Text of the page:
Ever since the ancient Mayans first used sea shells as dentures, scientists have worked hard to identify which substances can be safely introduced within the body to repair, replace or even create body parts. Hence the fascinating field of biomaterials: one that has given rise to everything from heart pacemakers to contact lenses to modern day tissue engineering.
Dennis Smith is recognized as a major figure in this ever-changing domain. The U.K.-born chemist, who passed away in February at the age of 85, came to Canada in 1969 and eventually attained the position of Professor Emeritus at the Faculty of Dentistry. Smith first achieved renown for his contributions to hip replacement surgery. While working at a dental hospital in Manchester, he devised the idea of using dental acrylic cement to fuse an artificial hip with a human femur. The idea worked, and is still in use today.
This mix of chemistry, medicine and dentistry was unlikely at the time – but Smith’s particular brilliance lay in bringing these worlds together. “He was a communicator,” says Robert Pilliar, an engineer who was encouraged to work at U of T by Smith. “One of his great strengths was that he was very sociable, and able to reach out to anyone who might make a contribution.” In 1971, two years after his arrival in Canada, Smith gathered talents from four disciplines to found the Canadian Biomaterials Society, the first of its kind in North America. He later established the Centre for Biomaterials at U of T, where researchers have since produced a stream of innovations extending to almost every aspect of human health. The centre later merged with the Institute of Biomedical Engineering to form the Institute of Biomaterials and Biomedical Engineering.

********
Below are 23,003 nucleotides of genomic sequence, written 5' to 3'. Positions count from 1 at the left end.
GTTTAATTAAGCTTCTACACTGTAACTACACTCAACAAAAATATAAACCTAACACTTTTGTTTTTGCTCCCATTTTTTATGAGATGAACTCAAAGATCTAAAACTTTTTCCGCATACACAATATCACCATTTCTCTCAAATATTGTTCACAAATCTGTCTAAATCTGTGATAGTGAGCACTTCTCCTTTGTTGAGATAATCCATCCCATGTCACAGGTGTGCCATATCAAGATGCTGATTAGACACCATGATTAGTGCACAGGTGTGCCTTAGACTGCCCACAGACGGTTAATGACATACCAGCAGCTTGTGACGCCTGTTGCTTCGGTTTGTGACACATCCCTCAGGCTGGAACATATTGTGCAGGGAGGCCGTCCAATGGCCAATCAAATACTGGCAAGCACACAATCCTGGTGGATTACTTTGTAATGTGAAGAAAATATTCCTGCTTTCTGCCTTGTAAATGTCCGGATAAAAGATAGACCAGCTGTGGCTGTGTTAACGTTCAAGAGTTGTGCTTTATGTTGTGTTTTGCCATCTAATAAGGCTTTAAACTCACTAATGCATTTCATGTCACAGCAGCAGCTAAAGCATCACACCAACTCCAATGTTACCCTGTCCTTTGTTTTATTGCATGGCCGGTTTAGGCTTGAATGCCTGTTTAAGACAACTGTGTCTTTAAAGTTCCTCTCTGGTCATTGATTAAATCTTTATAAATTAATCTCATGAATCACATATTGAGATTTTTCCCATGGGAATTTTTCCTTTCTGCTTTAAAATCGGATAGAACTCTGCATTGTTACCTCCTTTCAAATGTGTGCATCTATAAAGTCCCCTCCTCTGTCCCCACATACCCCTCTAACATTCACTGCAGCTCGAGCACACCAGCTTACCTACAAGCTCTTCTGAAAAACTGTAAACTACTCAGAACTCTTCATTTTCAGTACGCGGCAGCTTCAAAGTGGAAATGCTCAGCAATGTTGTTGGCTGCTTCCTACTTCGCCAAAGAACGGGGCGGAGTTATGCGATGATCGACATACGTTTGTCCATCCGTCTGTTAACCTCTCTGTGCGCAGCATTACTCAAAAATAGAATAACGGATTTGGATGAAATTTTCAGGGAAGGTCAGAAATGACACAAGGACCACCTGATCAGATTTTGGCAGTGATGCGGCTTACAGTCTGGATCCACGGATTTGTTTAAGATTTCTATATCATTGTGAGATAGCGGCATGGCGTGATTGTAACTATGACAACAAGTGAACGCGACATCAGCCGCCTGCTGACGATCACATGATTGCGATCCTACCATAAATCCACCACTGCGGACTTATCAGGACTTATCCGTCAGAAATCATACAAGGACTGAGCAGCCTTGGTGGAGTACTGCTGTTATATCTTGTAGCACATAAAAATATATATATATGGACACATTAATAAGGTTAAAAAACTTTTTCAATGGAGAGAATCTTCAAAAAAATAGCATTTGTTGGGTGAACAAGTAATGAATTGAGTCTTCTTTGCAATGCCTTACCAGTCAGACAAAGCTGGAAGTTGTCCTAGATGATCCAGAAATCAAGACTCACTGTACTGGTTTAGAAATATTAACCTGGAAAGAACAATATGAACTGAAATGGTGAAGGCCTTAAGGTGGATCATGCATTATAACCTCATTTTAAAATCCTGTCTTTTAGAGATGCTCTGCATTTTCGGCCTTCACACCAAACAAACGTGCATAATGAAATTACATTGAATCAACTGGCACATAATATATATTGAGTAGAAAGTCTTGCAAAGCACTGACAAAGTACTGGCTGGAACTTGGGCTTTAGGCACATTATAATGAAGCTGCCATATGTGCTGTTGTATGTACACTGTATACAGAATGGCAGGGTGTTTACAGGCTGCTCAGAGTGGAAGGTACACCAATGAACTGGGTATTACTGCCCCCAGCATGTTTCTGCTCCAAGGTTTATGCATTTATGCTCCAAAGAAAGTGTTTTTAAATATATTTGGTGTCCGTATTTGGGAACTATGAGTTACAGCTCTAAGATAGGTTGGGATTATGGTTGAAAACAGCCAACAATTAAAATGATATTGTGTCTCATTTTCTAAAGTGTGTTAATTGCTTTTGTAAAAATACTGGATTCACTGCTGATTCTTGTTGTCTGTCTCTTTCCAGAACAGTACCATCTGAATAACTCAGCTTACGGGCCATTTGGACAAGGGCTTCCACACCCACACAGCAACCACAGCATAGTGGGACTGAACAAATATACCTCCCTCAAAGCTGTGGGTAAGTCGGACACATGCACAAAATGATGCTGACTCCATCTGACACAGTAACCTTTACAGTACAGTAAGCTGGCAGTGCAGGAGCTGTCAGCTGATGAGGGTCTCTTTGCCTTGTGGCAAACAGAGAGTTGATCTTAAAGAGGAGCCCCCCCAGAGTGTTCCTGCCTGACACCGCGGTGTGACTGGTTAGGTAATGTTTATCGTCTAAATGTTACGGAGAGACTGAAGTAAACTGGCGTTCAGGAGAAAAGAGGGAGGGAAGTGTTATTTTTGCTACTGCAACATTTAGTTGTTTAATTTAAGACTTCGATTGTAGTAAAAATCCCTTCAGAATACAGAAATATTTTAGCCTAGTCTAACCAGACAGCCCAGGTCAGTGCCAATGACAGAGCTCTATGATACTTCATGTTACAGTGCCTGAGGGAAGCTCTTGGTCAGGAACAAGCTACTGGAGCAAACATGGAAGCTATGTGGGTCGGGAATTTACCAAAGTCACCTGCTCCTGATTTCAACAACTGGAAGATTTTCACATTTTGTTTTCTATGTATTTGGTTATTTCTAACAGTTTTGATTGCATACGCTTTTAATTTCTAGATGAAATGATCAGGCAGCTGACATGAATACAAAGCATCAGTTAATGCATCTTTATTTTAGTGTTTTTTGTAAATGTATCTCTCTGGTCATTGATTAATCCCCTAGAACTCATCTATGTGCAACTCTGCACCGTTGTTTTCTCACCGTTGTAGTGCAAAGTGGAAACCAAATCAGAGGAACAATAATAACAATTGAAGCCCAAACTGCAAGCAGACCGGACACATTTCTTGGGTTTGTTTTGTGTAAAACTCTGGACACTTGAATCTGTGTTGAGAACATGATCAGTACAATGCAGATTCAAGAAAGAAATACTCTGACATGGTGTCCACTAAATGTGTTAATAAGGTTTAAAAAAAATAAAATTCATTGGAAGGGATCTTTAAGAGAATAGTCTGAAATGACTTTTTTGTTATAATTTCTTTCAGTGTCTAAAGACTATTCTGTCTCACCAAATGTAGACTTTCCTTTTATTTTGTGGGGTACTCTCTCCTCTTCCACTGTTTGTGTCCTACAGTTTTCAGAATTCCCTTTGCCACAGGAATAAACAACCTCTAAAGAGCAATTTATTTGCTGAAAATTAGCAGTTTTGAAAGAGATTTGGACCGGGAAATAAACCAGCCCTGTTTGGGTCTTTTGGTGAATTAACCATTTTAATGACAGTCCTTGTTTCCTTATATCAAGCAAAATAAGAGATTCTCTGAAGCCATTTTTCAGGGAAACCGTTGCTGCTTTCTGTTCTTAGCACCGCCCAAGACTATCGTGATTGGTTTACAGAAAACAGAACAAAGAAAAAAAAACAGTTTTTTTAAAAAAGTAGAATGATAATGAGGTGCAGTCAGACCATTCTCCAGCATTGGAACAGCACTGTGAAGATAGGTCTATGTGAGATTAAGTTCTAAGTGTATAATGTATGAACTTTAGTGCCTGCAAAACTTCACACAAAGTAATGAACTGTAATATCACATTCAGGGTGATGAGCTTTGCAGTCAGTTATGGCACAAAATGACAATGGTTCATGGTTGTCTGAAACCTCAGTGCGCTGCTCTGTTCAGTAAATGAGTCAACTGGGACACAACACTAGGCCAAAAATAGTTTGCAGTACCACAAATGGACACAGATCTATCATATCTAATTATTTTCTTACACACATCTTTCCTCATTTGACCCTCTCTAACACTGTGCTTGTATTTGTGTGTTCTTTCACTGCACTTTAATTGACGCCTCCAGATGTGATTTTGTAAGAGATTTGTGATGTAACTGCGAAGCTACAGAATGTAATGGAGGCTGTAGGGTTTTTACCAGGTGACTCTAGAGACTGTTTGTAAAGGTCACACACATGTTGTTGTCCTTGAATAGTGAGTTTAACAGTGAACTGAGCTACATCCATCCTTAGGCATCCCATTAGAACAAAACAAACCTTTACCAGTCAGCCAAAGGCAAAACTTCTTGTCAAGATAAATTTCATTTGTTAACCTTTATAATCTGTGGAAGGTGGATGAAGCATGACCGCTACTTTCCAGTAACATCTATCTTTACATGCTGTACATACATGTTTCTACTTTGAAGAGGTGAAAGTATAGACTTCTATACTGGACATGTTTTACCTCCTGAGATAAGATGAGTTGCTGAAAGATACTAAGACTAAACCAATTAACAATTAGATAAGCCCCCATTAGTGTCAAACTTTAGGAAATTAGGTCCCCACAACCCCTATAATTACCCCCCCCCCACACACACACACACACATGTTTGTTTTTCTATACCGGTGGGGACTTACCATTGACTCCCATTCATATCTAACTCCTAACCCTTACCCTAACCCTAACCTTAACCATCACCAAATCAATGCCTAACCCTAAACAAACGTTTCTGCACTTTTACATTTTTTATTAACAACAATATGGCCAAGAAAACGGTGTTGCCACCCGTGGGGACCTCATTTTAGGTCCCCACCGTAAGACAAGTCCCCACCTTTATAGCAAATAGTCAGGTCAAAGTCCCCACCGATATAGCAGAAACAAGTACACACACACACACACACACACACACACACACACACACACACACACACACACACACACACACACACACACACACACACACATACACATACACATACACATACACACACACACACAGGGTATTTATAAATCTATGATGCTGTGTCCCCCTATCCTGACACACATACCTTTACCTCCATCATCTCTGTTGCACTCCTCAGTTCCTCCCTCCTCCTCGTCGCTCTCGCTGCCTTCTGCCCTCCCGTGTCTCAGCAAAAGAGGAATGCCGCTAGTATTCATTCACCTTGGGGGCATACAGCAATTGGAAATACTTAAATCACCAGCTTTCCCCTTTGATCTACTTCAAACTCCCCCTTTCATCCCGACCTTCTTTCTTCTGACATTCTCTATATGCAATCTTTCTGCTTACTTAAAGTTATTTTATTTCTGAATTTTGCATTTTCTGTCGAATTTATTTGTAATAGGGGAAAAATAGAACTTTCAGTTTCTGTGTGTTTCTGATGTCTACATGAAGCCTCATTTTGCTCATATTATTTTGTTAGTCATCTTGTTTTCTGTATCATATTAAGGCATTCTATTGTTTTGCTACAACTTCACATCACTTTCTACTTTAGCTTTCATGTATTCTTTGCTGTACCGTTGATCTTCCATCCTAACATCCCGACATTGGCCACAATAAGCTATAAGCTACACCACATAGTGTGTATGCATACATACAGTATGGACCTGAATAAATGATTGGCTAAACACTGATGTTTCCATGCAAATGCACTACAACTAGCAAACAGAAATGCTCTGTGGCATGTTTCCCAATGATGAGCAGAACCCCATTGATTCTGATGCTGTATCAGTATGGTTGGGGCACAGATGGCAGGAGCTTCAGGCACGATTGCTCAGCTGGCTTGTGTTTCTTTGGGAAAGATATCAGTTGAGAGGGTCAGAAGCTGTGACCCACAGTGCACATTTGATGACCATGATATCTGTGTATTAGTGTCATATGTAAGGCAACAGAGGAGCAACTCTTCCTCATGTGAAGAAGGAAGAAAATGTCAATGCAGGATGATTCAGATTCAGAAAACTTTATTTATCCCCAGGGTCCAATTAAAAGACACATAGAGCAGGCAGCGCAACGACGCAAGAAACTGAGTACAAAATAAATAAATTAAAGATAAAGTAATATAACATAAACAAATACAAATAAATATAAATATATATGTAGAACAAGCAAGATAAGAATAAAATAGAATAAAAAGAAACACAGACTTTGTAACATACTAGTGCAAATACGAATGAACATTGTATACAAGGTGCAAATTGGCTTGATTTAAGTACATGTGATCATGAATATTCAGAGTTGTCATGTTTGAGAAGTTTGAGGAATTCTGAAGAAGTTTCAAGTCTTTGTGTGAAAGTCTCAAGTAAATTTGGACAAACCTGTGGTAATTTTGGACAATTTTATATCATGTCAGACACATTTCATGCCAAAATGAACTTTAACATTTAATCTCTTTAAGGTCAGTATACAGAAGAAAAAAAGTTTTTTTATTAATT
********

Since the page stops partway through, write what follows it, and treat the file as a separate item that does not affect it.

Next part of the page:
After Smith’s retirement from the university in 1993, he became involved in what was perhaps the most heavily publicized biomaterials story in history – investigating the safety of silicone breast implants. A physical chemist, he had particular expertise on the reactivity of inert materials with living systems. Yet, it is worth noting that the implant crisis came at the dawn of great transition in his field. Around this time, “scientists started thinking not just of whether or not inert materials would harm the body, but whether they could actually contribute to cellular activity,” says Pilliar. Thus it is that Smith’s successors now use synthetic materials as scaffolding for living cells, from which they can actually grow new body parts.
The IBBME today includes professionals from three partner faculties, all working together to create a brave new world of biomedical advancement. Forty-five years ago, says Pilliar, “the university wasn’t tuned into the fact that we could create this level of activity between disciplines and faculties. That they eventually did was certainly very much Dr. Smith’s doing.”
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